Are you avoiding pitfalls that slow or discourage innovation?

Part of the SR&ED program’s mandate is to seek innovative ways to perform scientific work. Creativity is essential to thinking of the necessary hypotheses and various experimentation that comes with SR&ED work.

Innovation requires creative thinking on the part of managers directing the work as well as the employees that are performing it. However, innovation can only take place in an environment where it is fostered and encouraged.

Six Creativity Killers (from David Owens)

In his book Creative People Must Be Stopped, Vanderbilt University professor, David Owens, identifies six “creativity killers” that put a stop to innovation. Below is a brief summary of his position, adapted from a web page on the Vanderbilt University website.1

1. Individual Constraints

When a single person either does not produce adequate ideas to solve a business problem, or among the ideas generated, does not recognize which among them is the strongest and chooses the wrong idea.

This is a problem that is often a result of poor training, both in the technical sense (the person does not understand the required tools) and in the personal sense (the employee did not display the correct judgment).

2. Group Constraints

When creative individuals make efforts to collaborate, the group dynamic can produce problems in generating creative ideas. Risk-taking, among other behaviours, is sometimes not encouraged within a group environment. Additionally, factors such as personality conflicts could affect the individuals involved. This problem can usually be addressed with team-building exercises to strengthen the company’s culture and individual aspirations to help others.

3. Organizational Constraints

At times, it is the organization that is at fault. New ideas are often discouraged from being shared with management, or there are financial and human capital resources lacking to pursue innovative approaches.

A problem commonly cited problem among large companies and public institutions is that the process itself may be at fault. While solutions here are beyond the scope of a blog post, Owens succinctly stated the issue that needs resolution is “the problem of organizing people in a way that won’t systematically kill [innovation].” 2

4. Industry Constraints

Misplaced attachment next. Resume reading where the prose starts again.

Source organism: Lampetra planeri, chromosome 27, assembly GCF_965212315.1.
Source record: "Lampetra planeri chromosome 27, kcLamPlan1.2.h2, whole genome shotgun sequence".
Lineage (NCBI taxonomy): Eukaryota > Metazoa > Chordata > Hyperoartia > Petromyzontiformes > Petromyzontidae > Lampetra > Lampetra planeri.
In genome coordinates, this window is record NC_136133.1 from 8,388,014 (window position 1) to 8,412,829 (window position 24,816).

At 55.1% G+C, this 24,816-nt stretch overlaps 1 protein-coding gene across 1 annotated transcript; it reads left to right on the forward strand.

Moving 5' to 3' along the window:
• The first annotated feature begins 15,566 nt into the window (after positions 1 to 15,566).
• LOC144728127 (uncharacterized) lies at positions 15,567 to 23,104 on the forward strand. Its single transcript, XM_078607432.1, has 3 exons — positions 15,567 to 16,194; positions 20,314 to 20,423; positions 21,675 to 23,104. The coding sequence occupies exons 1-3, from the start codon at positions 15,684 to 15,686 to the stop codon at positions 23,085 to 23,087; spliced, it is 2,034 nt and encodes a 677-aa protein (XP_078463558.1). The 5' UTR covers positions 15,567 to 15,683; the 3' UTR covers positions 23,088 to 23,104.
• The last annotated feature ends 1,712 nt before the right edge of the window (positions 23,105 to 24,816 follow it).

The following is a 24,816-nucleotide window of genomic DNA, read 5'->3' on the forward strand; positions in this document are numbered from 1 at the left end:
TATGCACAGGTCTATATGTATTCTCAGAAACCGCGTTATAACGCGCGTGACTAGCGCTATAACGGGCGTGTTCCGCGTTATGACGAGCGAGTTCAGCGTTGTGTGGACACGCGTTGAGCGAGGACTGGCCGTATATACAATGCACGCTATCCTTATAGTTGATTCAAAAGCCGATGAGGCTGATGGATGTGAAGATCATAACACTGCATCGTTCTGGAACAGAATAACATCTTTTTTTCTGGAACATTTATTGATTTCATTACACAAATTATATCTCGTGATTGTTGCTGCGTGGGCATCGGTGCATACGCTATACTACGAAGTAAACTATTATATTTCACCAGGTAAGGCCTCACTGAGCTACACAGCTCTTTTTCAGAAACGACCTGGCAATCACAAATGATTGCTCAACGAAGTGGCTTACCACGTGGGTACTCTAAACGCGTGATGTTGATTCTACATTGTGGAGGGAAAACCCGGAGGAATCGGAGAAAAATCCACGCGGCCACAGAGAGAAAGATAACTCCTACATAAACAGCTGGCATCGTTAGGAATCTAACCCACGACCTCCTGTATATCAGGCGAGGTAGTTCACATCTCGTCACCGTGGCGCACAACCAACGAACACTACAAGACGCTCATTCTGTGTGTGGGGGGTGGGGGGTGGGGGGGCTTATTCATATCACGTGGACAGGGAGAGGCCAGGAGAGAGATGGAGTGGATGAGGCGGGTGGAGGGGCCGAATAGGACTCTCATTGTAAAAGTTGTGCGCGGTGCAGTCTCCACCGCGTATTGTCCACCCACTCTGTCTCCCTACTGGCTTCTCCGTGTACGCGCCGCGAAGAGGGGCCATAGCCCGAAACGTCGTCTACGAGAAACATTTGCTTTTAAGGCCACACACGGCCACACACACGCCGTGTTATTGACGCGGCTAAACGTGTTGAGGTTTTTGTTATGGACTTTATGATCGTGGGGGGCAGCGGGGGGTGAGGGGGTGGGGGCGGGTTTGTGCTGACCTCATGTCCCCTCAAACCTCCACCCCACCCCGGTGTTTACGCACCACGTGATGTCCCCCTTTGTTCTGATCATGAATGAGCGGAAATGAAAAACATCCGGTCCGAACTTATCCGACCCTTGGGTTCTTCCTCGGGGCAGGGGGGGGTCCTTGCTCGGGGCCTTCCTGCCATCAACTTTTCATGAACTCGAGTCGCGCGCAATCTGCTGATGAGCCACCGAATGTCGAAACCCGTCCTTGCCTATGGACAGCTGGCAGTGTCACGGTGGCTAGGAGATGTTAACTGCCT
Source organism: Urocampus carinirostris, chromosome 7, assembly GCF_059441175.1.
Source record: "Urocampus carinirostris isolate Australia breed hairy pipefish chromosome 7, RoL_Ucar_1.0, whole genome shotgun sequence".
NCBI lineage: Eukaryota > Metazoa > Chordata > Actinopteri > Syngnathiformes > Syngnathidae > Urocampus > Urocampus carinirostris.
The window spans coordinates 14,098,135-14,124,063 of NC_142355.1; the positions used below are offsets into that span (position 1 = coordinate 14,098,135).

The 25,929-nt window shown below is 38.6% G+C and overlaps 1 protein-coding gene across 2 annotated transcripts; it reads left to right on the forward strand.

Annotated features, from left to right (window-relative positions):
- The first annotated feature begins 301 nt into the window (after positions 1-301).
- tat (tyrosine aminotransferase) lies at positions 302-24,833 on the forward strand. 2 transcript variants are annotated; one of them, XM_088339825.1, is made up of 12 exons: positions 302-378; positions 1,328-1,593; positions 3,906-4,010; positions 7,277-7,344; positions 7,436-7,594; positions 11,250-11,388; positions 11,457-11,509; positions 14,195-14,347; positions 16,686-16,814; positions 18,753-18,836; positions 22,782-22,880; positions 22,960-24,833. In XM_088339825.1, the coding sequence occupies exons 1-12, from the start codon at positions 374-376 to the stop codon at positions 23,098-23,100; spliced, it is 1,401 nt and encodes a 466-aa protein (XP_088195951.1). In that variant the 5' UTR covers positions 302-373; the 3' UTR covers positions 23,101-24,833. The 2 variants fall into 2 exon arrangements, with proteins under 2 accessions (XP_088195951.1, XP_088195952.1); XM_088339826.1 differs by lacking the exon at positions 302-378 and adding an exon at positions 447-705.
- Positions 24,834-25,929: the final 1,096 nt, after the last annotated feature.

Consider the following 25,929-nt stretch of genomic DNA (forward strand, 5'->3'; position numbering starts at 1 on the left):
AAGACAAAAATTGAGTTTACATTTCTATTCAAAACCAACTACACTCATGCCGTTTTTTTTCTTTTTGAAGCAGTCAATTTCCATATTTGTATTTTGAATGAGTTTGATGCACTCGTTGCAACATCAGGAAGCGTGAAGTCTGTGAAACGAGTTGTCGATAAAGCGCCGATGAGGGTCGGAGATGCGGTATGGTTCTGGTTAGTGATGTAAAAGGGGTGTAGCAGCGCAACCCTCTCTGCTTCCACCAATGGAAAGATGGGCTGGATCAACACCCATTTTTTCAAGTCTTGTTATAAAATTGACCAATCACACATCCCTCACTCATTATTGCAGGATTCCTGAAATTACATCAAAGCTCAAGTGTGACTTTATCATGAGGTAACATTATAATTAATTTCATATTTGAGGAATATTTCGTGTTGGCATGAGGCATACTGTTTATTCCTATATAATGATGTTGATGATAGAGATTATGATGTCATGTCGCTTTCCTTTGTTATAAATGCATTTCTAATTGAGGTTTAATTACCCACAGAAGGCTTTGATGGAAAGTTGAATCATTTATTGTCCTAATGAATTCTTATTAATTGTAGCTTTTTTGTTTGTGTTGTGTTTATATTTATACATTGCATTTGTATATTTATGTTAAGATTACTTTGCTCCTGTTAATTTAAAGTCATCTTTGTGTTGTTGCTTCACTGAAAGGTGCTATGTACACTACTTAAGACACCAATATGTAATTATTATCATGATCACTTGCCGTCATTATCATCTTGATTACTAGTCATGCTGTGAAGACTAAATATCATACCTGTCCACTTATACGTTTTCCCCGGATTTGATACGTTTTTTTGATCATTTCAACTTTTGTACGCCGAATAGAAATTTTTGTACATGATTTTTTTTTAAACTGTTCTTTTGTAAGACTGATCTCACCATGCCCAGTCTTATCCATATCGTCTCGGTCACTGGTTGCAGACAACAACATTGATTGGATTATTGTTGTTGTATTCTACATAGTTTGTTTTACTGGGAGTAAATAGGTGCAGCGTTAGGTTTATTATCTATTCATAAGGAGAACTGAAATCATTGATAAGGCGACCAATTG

A business cannot survive without understanding its target market and correctly positioning its products or services to that market. Often, an idea fails because it is said to be ahead of its time, or fulfilling a need that does not exist now, but in the future. Owens stated this occurs when “the utility and value of the change are not clear.” 3 Innovation can only truly take place if it is adopted by all.

5. Societal Constraints

The culture within a certain society can also dictate if an innovative idea is actually accepted. One example, Owens stated, is in human cloning. While plants and animals have been cloned, and there are logistical arguments made for doing so (e.g. to save a dying species), humans are less accepting of cloning themselves for various ethical and moral reasons.

6. Technological Constraints

At times, the will exists to create a new process or product, but the technology of the time falls short of the expectation. Owens uses the following as current examples of technological constraints:4

“It is hard to keep a body alive during brain surgery, to derive energy from the splitting of uranium atoms in a controlled and safe way, or to plug an oil leak fifty miles offshore and one mile beneath the surface of the ocean.”

Conclusion: SR&ED Needs Creativity

SR&ED is driven by innovative thinking. Avoiding the common pitfalls listed above (if possible) will go a long way toward keeping your SR&ED projects pushing forward.

 

How do you nurture innovation? Does your company have an excellent track record in creativity?
Share your ideas and insight by commenting below or adding to the conversation on our LinkedIn group, Facebook page or Twitter.

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Show 4 footnotes

  1. Vanderbilt Owen Graduate School of Management. (2011). Creativity killers: Six ways innovation dies. (Accessed: September 7, 2017.) Retrieved from http://www.mba.vanderbilt.edu/faculty-and-research/vanderbilt-business-inbrief/article.cfm?customel_datapageid_69922=81246.
  2. Vanderbilt Owen Graduate School of Management. (2011). Creativity killers: Six ways innovation dies. (Accessed: September 7, 2017.) Retrieved from http://www.mba.vanderbilt.edu/faculty-and-research/vanderbilt-business-inbrief/article.cfm?customel_datapageid_69922=81246.
  3. Vanderbilt Owen Graduate School of Management. (2011). Creativity killers: Six ways innovation dies. (Accessed: September 7, 2017.) Retrieved from http://www.mba.vanderbilt.edu/faculty-and-research/vanderbilt-business-inbrief/article.cfm?customel_datapageid_69922=81246.
  4. Vanderbilt Owen Graduate School of Management. (2011). Creativity killers: Six ways innovation dies. (Accessed: September 7, 2017.) Retrieved from http://www.mba.vanderbilt.edu/faculty-and-research/vanderbilt-business-inbrief/article.cfm?customel_datapageid_69922=81246.

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